William Colglazier

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William Colglazier

E. [Elmer] William Colglazier (born November 24, 1944, and raised in San Antonio, Texas) is an American physicist, best known as the fourth Science and Technology Adviser to the U.S. Secretary of State. He assumed that position in July, 2011. In that role, he has written about the benefits of science diplomacy.[1]

Colglazier received his Ph.D. in theoretical physics from the California Institute of Technology in 1971. He then worked at the Stanford Linear Accelerator Center, the Institute for Advanced Study in Princeton, and the Center for Science and International Affairs at Harvard’s Kennedy School of Government. While at Harvard, he also served as Associate Director of the Program in Science, Technology, and Humanism of the Aspen Institute. In 1976-77, he was an AAAS Congressional Science Fellow working for Congressman George Brown.[2]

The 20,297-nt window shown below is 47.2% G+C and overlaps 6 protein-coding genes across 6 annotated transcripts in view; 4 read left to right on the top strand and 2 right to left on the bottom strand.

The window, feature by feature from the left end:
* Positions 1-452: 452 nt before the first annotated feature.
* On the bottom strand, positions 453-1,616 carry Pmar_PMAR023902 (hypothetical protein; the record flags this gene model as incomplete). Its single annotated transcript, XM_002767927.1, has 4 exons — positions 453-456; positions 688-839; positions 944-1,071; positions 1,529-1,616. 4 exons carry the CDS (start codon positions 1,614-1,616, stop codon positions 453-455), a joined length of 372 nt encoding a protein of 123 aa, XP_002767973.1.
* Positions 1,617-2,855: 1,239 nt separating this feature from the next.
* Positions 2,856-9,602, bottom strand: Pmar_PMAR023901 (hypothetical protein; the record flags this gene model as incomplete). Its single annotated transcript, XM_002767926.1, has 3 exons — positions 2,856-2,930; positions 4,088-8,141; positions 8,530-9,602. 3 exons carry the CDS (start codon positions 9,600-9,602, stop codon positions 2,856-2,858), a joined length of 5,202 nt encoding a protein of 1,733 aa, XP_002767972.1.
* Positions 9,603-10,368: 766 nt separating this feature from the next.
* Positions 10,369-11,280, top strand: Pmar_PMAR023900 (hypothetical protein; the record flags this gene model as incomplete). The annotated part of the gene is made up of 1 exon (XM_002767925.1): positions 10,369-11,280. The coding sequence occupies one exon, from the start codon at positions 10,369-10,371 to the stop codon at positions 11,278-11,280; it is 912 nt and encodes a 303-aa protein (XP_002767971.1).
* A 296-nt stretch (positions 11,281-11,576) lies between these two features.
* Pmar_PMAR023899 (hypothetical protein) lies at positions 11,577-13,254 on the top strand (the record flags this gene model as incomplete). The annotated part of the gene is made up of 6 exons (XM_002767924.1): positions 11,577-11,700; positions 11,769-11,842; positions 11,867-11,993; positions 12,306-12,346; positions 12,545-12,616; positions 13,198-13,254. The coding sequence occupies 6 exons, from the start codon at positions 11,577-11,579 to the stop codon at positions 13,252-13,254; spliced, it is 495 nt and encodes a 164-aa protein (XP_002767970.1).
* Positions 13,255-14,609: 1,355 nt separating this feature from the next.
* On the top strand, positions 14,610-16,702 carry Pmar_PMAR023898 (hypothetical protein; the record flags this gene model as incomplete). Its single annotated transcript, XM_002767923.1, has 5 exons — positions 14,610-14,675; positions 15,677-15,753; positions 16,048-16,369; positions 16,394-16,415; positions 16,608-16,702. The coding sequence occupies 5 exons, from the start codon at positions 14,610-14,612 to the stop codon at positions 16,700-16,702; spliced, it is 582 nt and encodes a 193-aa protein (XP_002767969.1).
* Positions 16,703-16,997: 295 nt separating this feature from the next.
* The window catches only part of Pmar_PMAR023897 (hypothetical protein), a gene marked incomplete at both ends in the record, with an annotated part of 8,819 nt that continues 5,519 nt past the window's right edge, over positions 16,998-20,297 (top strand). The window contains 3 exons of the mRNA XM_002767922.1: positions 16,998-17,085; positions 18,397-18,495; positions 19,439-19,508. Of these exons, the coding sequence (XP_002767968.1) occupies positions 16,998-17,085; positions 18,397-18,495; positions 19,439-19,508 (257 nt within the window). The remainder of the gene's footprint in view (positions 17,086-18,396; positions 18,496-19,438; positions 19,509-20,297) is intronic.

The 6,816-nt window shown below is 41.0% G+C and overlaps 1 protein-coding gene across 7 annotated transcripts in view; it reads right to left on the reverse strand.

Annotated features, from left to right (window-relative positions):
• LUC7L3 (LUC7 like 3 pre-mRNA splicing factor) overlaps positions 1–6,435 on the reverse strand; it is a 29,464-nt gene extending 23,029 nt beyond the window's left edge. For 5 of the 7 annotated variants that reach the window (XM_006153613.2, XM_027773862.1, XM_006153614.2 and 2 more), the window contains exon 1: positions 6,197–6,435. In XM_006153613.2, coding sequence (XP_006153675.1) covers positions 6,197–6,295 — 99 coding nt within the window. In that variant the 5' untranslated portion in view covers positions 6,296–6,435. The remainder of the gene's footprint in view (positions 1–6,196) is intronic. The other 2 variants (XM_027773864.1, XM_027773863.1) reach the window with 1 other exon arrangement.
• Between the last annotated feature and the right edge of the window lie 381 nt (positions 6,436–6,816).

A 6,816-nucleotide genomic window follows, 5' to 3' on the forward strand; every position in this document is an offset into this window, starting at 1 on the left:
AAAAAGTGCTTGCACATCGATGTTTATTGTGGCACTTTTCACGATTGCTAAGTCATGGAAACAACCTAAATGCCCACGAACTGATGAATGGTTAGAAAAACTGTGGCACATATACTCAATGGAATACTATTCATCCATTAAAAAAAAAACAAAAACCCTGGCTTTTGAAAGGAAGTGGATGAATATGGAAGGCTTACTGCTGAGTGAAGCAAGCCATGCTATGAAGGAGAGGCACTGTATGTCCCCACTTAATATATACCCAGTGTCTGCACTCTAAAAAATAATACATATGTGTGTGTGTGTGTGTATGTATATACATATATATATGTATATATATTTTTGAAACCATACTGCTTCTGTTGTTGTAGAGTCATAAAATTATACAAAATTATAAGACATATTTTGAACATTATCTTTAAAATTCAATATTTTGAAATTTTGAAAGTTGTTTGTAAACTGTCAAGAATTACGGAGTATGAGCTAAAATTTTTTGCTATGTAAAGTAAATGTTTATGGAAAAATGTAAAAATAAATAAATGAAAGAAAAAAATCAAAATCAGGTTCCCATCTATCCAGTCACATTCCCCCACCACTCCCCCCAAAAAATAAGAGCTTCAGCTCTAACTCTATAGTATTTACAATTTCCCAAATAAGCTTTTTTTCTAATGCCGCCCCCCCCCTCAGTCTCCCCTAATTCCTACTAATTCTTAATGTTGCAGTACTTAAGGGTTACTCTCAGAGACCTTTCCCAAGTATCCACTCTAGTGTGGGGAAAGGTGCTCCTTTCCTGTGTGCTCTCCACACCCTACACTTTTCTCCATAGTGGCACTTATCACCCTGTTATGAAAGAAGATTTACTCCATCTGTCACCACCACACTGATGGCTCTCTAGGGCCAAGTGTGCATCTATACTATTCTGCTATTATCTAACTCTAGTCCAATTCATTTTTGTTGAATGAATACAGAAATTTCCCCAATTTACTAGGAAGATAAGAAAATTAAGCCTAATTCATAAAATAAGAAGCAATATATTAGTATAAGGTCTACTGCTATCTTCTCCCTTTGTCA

From 1983 to 1991, he was Professor of Physics and Director of the Energy, Environment, and Resources Center at the University of Tennessee where he worked closely with scientists at Oak Ridge National Laboratory. From 1991 to 1994, Dr. Colglazier was Executive Director of the Office of International Affairs of the National Academy of Sciences (NAS) and U.S. National Research Council (NRC).[2]

From 1994 to 2011, Dr. Colglazier served as Executive Officer of the NAS and NRC. From 2000 to 2011 he also served as NRC Chief Operating Officer.[2]

Colglazier has been married to Catherine Clark Colglazier, former teacher and Humanities Manager at Thomas Jefferson HS for Science and Technology (VA) for 50 years. They have two married children: Geraldine Tunnell, Senior VP for Marketing at Dell and Will Colglazier, US History teacher at Aragon High School (CA). He resides in McLean, VA.


  1. ^ Colglazier, E. William (07.08.14). "The United States Looks to the Global Science, Technology, and Innovation Horizon". Science & Diplomacy. 3 (3). Check date values in: |date= (help)
  2. ^ a b c U.S. Department of State, "Biography: E. William Colglazier"

 This article incorporates public domain material from websites or documents of the Department of State.